Playing a mother who nearly loses her family — and her life — in the 2004 tsunami forced Naomi Watts to confront some of her deepest phobias.
“I have a fear of water, having gone through a near-drowning experience,” says Watts, recounting an incident that occurred when she was 14 and her family was moving from England to Australia.
“We stopped in Bali, and I didn’t know about riptides. I got caught in one and did the opposite of what you’re supposed to — I swam against it.”
Just when she had given up hope of surviving, “My mother miraculously found sand beneath her feet and was able to pull me in,” Watts recalls. “We found out later that there were many fatalities at that exact same beach.”
Still, this trauma didn’t stop her from spending six weeks in a giant water tank in Spain to shoot “The Impossible,” opening Friday.
The tank re-creating the deadly waves that separated Maria Belon — the real-life inspiration for Watts’ character — and one of her sons from her husband and two other children.
Delgado Carlos/for New York Daily News
Says Watts of her film roles: ‘I just find it more fun to crack open the dark stuff.’
“It was very demanding physically,” says “Impossible” director J.A. Bayona. “From the first day, Naomi had bronchitis and stomach problems because she was swallowing a lot of water. But no matter how exhausted or emotionally drained she was, I could always ask for another take — and she loved that.”
All that hard work proved therapeutic.
“This is what happens in the work we do,” says Watts. “We don’t always know it consciously, but we get hooked in for reasons beyond our control, and it ends up being something we were always meant to do.”
Her real-life role as mom of two boys with actor Liev Schreiber feels similarly predestined. The two have been together since 2005 and live in New York.
“I’m a changed woman since I became a mother, and it comes through in my work,” says Watts, who establishes a powerful on-screen bond with actor Tom Holland, who plays her eldest boy in the film. “Having children increases the intensity of how I approach everything.”
Watts and Liev Schreiber have two children together. ‘I’m a changed woman since I became a mother,’ she says.
Watts also connected deeply with Ewan McGregor as her husband, even though they’re physically separated for much of the film.
“Had we just met each other, it wouldn’t have been so easy to create that sort of trust and chemistry,” says Watts, who co-starred with the Scottish actor in 2005’s indie thriller, “Stay.” “But we got straight into it.”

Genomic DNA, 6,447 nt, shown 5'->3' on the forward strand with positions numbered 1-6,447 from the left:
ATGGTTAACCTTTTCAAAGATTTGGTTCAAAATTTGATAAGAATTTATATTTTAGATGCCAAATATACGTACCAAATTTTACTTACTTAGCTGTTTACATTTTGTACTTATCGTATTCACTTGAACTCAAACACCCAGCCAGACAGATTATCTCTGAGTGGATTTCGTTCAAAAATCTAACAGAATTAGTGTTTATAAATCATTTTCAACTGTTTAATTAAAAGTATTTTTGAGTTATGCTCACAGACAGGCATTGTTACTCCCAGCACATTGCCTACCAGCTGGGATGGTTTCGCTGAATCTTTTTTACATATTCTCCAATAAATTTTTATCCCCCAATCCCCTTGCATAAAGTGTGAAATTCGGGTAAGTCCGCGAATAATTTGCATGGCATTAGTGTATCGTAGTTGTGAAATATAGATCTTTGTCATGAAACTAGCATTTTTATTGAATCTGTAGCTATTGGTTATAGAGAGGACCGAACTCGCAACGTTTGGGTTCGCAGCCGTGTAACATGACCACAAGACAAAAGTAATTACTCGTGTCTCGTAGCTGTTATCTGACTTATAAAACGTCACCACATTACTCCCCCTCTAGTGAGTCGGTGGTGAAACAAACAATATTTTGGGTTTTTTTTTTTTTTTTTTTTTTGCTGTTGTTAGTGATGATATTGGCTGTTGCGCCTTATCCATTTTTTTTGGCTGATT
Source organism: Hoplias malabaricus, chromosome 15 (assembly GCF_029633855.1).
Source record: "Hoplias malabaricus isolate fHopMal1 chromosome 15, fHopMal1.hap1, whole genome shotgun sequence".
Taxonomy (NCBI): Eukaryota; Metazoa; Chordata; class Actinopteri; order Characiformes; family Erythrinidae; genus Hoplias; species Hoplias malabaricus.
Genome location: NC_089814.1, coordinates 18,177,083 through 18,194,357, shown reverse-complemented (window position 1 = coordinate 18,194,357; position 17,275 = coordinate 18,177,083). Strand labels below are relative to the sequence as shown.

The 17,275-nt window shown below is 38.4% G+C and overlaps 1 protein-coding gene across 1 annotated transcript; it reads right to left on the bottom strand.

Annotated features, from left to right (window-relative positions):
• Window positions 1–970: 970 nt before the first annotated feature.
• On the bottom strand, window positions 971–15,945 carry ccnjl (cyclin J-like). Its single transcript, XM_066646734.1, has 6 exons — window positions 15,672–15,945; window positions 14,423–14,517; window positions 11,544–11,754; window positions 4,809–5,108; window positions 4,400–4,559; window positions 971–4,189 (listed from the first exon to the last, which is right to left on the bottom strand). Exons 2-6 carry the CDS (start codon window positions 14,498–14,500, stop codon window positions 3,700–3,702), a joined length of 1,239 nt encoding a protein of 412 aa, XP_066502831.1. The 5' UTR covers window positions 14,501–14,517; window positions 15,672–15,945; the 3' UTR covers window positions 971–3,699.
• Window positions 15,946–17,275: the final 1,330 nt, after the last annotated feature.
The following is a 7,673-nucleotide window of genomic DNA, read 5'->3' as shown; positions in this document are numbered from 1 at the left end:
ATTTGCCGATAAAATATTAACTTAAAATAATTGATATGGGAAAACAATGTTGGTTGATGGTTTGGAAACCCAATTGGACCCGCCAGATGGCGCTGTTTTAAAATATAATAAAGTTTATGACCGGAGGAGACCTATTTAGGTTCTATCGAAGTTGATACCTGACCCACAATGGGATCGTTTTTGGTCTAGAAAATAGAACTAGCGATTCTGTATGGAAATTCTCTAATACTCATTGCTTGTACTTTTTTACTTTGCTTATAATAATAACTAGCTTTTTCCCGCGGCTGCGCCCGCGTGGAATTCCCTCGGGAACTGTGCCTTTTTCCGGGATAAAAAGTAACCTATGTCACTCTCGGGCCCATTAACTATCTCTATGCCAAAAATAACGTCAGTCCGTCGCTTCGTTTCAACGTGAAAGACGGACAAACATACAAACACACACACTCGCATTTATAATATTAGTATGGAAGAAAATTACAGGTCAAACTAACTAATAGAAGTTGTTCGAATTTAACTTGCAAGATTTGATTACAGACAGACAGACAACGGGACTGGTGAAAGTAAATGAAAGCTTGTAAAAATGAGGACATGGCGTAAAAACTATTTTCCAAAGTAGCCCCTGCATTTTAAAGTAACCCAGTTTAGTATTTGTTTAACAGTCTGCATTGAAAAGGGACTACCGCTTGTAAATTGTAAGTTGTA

Such solid support helped Watts deliver one of the strongest performances of her career in “The Impossible.” She’s just been nominated for Best Actress by both the Golden Globes and the Screen Actors Guild Awards and is considered a good bet for an Oscar nod, which would be her second, after getting a Best Actress nomination for 2003’s “21 Grams.”
The 44-year-old star discovered acting shortly after her family immigrated Down Under.
“I was upset about leaving my friends behind, and I talked my mom into signing me up for drama classes,’ she remembers. “I progressively got more serious.”
Watts spent a decade toiling in forgettable films like “Tank Girl” and “Children of the Corn: The Gathering,” breaking out as a struggling actress, aptly enough, in David Lynch’s critically acclaimed 2001 mind-bender “Mulholland Drive.”
“‘Mullholland’ was a major, instant turnaround,” she says. “It went from not being able to get eye contact in an audition room to suddenly getting calls from directors of the best kind.”
She’s since worked with such heavyweight filmmakers as Peter Jackson (“King Kong”), Woody Allen (“You Will Meet a Tall Dark Stranger”) and Clint Eastwood (“J. Edgar”).
“When I heard Naomi was going to do my film, I was so honored because she has such good taste in projects and directors,” says Bayona, a relative newcomer. “She will not do a movie just for the money — she needs the excitement.”
She’s also drawn to harrowing material, like “21 Grams,” along with David Cronenberg’s “Eastern Promises,” Michael Haneke’s “Funny Games” and the 2010 docudrama about former CIA agent Valerie Plame, “Fair Game.”
“I just find it more fun to crack open the dark stuff,” Watts says.
When it comes to playing against her luminous good looks, she has no fear. “If vanity had come anywhere close to my thinking, my performances would be destroyed,” says Watts.
But Watts will need to muster all her glamour for her upcoming role as the doomed Princess of Wales in the big-screen biopic “Diana,” due in theaters next year.
She’s more than aware of the role’s potential pitfalls.
“It’s probably the highest risk of anything I’ve done,” she says. “But I think the high-risk ones have a better chance of succeeding.”
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